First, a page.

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Costa Rica's 'urban mine' for planet-friendlier lithium
Costa Rica, a country where open pit mining is banned, has become a leader in the extraction of heavy metals such as lithium—not from the Earth, but old batteries.
The Fortech recycling factory which opened nearly three decades ago in Cartago about 27 kilometers (17 miles) from the capital San Jose, is referred to by its staff as an "urban mine."
For the last six years, it has focused on extracting lithium contained in rechargeable batteries used in everything from mobile phones and laptops to electric cars and solar panels.
Millions of batteries are discarded every year.
While the battery casings take about 100 years to decompose, the often toxic heavy metals inside never do.
For Fortech, this presents a proverbial gold mine, and for our planet, perhaps a lifeboat.
"We now know that waste does not exist. We know it is a resource that can be used again," Fortech managing director Guillermo Pereira told AFP.
"It's important to break paradigms," added the 54-year-old, who with his son Francisco, 25, created a new method for extracting metals from used batteries.
"The world needs a circular economy" that recycles precious primary materials rather than sourcing new ones, said Pereira.
Unlike lithium mined elsewhere in conditions often harmful to the environment, workers and local populations, Fortech's metals are taken from 1,500 tons of used batteries discarded every year in Costa Rica alone, according to his son, the company's project manager.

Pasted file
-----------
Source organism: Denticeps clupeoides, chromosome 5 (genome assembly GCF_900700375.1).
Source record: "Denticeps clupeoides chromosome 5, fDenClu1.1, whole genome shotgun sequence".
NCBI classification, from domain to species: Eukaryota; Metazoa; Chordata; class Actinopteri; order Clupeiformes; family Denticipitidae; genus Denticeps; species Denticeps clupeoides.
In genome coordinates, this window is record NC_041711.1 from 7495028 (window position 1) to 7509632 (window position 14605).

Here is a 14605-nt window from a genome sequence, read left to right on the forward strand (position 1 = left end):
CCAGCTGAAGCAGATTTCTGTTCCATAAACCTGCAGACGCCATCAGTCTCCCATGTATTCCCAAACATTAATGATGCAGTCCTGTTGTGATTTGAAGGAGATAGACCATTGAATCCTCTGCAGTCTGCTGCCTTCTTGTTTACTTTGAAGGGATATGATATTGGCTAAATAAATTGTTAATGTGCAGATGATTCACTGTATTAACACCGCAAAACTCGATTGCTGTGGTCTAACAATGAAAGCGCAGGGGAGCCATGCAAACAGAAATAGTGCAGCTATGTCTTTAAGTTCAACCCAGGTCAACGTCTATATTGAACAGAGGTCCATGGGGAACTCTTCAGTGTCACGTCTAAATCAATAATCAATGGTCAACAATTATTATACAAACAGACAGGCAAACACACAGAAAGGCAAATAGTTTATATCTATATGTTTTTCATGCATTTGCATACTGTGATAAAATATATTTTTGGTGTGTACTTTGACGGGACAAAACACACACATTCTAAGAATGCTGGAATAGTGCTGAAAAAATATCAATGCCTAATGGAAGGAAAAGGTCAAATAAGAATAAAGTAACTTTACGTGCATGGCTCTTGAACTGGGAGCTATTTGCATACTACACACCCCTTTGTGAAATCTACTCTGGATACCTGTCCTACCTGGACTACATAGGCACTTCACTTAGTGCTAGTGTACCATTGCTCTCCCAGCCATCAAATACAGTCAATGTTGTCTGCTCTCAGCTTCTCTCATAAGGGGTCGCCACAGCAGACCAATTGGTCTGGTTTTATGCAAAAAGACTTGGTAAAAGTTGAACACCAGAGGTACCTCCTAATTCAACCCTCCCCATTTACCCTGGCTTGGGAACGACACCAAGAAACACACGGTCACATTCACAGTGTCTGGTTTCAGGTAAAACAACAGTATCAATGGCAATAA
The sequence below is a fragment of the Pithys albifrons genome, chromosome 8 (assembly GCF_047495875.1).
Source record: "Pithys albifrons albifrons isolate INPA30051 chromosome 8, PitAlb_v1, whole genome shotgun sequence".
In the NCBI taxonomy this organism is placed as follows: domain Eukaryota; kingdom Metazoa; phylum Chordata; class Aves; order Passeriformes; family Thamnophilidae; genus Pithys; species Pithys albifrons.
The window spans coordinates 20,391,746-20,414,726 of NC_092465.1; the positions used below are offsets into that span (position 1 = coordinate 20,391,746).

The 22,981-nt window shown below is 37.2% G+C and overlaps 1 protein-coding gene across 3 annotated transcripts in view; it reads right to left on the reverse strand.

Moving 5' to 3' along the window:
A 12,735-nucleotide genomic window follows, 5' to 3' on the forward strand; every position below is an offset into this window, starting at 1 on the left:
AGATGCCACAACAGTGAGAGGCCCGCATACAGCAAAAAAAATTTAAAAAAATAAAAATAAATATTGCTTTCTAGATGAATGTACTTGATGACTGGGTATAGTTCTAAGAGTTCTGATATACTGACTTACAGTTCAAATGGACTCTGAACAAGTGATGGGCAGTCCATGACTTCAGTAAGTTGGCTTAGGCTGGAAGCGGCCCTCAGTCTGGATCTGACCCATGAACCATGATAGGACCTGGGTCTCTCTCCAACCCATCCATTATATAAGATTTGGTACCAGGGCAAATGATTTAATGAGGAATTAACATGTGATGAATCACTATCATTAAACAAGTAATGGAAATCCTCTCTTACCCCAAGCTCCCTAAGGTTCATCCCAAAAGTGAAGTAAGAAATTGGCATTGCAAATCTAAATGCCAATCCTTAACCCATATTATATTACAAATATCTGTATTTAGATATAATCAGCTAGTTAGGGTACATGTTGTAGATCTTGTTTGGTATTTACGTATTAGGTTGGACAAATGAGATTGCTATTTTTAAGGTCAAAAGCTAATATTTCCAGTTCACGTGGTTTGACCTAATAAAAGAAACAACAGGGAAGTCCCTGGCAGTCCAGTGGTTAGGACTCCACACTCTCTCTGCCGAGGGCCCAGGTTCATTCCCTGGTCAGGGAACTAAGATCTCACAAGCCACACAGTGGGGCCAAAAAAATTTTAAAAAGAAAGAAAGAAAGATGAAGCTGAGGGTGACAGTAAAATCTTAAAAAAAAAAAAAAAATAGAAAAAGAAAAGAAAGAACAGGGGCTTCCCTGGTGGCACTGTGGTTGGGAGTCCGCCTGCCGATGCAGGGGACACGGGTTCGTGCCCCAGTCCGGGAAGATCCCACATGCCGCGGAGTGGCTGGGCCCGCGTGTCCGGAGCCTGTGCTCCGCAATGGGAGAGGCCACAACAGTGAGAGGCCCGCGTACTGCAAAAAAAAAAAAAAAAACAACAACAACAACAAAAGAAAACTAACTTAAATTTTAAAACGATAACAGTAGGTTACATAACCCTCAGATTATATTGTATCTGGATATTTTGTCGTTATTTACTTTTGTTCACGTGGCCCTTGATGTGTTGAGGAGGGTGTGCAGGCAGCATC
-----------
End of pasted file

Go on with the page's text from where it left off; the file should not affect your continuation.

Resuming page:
They are collected in malls, electronics stores or electric vehicle sales points.
Lithium, dubbed "white gold" or the "oil of the 21st century," has seen its price explode on the global market from $5,700 per ton in November 2020 to 60,500 dollars in September 2022 due to electric cars replacing their polluting, gas-guzzling forerunners.
But lithium production plants consume millions of liters of water and can be harmful to the environment.
Obtaining lithium from recycling batteries expels only a quarter of the planet-warming CO2 that comes with mining it, according to Fortech chemist Henry Prado.
Recycling also saves the planet of the environment pollution caused by the "usual disposal method" of lithium batteries, which is often simply to dump them, he added.
According to the American Chemical Society, as little as five percent of the world's lithium-ion batteries are thought to be recycled.
At Fortech, collected spent batteries are placed on a conveyor belt that feeds them into a crusher.
The waste extracted in this way is then transformed into a mix of cobalt, nickel, manganese and lithium known as "black mass."
These metals comprise about 57 percent of each battery—the rest is copper, aluminum, plastic and iron, all of which can also be recycled.
Fortech does not have the technology to further separate the individual metals in the "black mass," which it sells instead to factories in Europe to complete the process and manufacture new batteries.
According to the German development agency GIZ, Fortech has turned Costa Rica into "a pioneer in Latin America in the valorization of used lithium batteries."
© 2023 AFP